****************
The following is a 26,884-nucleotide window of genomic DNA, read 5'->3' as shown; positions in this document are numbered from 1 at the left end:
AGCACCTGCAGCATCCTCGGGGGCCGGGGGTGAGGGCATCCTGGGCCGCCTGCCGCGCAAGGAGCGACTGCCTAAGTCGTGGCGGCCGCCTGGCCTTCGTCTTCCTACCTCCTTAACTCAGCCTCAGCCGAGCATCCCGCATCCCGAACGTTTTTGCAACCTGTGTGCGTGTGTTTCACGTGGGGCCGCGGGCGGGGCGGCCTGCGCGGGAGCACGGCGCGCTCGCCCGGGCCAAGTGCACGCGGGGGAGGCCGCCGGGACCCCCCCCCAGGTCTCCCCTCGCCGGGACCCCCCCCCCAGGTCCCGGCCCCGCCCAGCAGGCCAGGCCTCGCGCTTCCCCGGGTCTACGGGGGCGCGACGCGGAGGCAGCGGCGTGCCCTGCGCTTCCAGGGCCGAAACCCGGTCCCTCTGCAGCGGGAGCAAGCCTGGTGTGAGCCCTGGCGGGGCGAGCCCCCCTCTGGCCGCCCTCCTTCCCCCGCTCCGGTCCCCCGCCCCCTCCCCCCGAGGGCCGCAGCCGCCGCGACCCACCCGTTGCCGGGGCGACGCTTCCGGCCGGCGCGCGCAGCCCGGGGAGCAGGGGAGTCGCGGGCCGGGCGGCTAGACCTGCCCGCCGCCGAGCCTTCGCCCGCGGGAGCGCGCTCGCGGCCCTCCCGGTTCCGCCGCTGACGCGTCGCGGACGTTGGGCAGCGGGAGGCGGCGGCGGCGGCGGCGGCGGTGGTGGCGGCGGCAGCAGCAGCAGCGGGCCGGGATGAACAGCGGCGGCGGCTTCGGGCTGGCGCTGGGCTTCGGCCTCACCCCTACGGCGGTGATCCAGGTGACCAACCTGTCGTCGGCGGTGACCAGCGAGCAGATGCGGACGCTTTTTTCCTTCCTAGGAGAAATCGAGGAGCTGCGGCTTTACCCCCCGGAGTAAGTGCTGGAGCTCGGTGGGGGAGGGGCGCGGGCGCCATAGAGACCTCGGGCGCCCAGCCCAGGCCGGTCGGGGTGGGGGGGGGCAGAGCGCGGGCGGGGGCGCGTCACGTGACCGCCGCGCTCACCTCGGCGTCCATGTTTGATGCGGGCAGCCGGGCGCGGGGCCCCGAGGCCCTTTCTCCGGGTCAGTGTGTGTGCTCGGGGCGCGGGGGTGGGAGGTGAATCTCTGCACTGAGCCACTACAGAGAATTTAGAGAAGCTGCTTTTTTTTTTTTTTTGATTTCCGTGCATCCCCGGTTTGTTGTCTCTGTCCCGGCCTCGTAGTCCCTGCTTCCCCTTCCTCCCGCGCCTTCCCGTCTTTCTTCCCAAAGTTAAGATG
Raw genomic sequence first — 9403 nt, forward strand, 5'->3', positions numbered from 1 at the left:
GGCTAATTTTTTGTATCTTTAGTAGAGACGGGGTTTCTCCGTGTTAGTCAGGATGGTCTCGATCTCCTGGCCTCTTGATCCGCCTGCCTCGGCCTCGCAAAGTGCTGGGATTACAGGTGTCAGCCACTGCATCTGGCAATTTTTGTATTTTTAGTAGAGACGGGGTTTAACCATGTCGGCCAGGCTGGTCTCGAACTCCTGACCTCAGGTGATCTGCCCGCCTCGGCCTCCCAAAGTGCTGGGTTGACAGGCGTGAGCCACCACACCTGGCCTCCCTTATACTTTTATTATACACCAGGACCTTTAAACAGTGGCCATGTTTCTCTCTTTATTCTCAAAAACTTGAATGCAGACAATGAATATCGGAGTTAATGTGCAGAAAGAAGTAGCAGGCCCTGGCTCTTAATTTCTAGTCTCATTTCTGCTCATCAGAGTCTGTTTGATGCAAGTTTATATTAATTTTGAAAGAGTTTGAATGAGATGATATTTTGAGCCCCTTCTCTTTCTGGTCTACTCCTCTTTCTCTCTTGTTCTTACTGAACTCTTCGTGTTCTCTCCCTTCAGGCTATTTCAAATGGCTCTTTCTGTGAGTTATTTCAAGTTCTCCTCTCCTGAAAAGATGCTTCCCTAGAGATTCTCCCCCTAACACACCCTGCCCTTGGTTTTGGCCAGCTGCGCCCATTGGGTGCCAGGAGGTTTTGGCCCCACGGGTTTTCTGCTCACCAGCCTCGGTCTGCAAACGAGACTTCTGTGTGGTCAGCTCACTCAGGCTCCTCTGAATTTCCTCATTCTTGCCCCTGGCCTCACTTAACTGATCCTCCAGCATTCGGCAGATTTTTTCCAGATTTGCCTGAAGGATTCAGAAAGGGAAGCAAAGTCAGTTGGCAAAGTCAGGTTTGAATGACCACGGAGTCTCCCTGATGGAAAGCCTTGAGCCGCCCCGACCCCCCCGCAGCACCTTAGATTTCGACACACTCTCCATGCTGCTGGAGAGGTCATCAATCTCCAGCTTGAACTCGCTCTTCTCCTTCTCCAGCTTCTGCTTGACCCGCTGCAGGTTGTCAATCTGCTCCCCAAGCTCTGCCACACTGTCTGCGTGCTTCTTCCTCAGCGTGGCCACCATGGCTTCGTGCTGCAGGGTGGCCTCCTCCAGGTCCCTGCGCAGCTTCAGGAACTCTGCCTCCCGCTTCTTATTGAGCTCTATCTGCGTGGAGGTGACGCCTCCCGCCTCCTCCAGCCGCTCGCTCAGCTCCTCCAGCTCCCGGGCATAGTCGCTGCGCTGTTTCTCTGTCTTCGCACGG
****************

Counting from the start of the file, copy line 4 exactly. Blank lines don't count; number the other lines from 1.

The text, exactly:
GGCTAATTTTTTGTATCTTTAGTAGAGACGGGGTTTCTCCGTGTTAGTCAGGATGGTCTCGATCTCCTGGCCTCTTGATCCGCCTGCCTCGGCCTCGCAAAGTGCTGGGATTACAGGTGTCAGCCACTGCATCTGGCAATTTTTGTATTTTTAGTAGAGACGGGGTTTAACCATGTCGGCCAGGCTGGTCTCGAACTCCTGACCTCAGGTGATCTGCCCGCCTCGGCCTCCCAAAGTGCTGGGTTGACAGGCGTGAGCCACCACACCTGGCCTCCCTTATACTTTTATTATACACCAGGACCTTTAAACAGTGGCCATGTTTCTCTCTTTATTCTCAAAAACTTGAATGCAGACAATGAATATCGGAGTTAATGTGCAGAAAGAAGTAGCAGGCCCTGGCTCTTAATTTCTAGTCTCATTTCTGCTCATCAGAGTCTGTTTGATGCAAGTTTATATTAATTTTGAAAGAGTTTGAATGAGATGATATTTTGAGCCCCTTCTCTTTCTGGTCTACTCCTCTTTCTCTCTTGTTCTTACTGAACTCTTCGTGTTCTCTCCCTTCAGGCTATTTCAAATGGCTCTTTCTGTGAGTTATTTCAAGTTCTCCTCTCCTGAAAAGATGCTTCCCTAGAGATTCTCCCCCTAACACACCCTGCCCTTGGTTTTGGCCAGCTGCGCCCATTGGGTGCCAGGAGGTTTTGGCCCCACGGGTTTTCTGCTCACCAGCCTCGGTCTGCAAACGAGACTTCTGTGTGGTCAGCTCACTCAGGCTCCTCTGAATTTCCTCATTCTTGCCCCTGGCCTCACTTAACTGATCCTCCAGCATTCGGCAGATTTTTTCCAGATTTGCCTGAAGGATTCAGAAAGGGAAGCAAAGTCAGTTGGCAAAGTCAGGTTTGAATGACCACGGAGTCTCCCTGATGGAAAGCCTTGAGCCGCCCCGACCCCCCCGCAGCACCTTAGATTTCGACACACTCTCCATGCTGCTGGAGAGGTCATCAATCTCCAGCTTGAACTCGCTCTTCTCCTTCTCCAGCTTCTGCTTGACCCGCTGCAGGTTGTCAATCTGCTCCCCAAGCTCTGCCACACTGTCTGCGTGCTTCTTCCTCAGCGTGGCCACCATGGCTTCGTGCTGCAGGGTGGCCTCCTCCAGGTCCCTGCGCAGCTTCAGGAACTCTGCCTCCCGCTTCTTATTGAGCTCTATCTGCGTGGAGGTGACGCCTCCCGCCTCCTCCAGCCGCTCGCTCAGCTCCTCCAGCTCCCGGGCATAGTCGCTGCGCTGTTTCTCTGTCTTCGCACGG